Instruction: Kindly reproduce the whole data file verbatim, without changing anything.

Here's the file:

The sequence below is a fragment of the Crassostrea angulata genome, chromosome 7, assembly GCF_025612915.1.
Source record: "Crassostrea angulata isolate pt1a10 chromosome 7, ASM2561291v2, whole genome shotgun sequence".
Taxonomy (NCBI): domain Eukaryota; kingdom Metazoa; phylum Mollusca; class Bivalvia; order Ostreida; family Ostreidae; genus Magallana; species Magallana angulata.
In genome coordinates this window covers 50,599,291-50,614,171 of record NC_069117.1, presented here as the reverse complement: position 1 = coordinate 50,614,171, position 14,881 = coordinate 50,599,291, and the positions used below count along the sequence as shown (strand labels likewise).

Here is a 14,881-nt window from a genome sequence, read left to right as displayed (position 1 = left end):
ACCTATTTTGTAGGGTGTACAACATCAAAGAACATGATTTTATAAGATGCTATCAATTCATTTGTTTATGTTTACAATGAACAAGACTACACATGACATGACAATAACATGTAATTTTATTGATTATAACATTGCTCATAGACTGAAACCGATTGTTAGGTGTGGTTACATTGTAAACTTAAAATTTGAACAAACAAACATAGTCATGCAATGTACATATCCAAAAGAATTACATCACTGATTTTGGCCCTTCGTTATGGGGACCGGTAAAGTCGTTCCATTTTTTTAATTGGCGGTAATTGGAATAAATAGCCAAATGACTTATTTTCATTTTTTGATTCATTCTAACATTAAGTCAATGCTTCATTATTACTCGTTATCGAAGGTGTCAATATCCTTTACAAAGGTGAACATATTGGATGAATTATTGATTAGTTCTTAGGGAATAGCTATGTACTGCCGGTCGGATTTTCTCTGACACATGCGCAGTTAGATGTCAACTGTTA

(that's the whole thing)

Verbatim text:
The sequence below is a fragment of the Crassostrea angulata genome, chromosome 7, assembly GCF_025612915.1.
Source record: "Crassostrea angulata isolate pt1a10 chromosome 7, ASM2561291v2, whole genome shotgun sequence".
Taxonomy (NCBI): domain Eukaryota; kingdom Metazoa; phylum Mollusca; class Bivalvia; order Ostreida; family Ostreidae; genus Magallana; species Magallana angulata.
In genome coordinates this window covers 50,599,291-50,614,171 of record NC_069117.1, presented here as the reverse complement: position 1 = coordinate 50,614,171, position 14,881 = coordinate 50,599,291, and the positions used below count along the sequence as shown (strand labels likewise).

Here is a 14,881-nt window from a genome sequence, read left to right as displayed (position 1 = left end):
ACCTATTTTGTAGGGTGTACAACATCAAAGAACATGATTTTATAAGATGCTATCAATTCATTTGTTTATGTTTACAATGAACAAGACTACACATGACATGACAATAACATGTAATTTTATTGATTATAACATTGCTCATAGACTGAAACCGATTGTTAGGTGTGGTTACATTGTAAACTTAAAATTTGAACAAACAAACATAGTCATGCAATGTACATATCCAAAAGAATTACATCACTGATTTTGGCCCTTCGTTATGGGGACCGGTAAAGTCGTTCCATTTTTTTAATTGGCGGTAATTGGAATAAATAGCCAAATGACTTATTTTCATTTTTTGATTCATTCTAACATTAAGTCAATGCTTCATTATTACTCGTTATCGAAGGTGTCAATATCCTTTACAAAGGTGAACATATTGGATGAATTATTGATTAGTTCTTAGGGAATAGCTATGTACTGCCGGTCGGATTTTCTCTGACACATGCGCAGTTAGATGTCAACTGTTA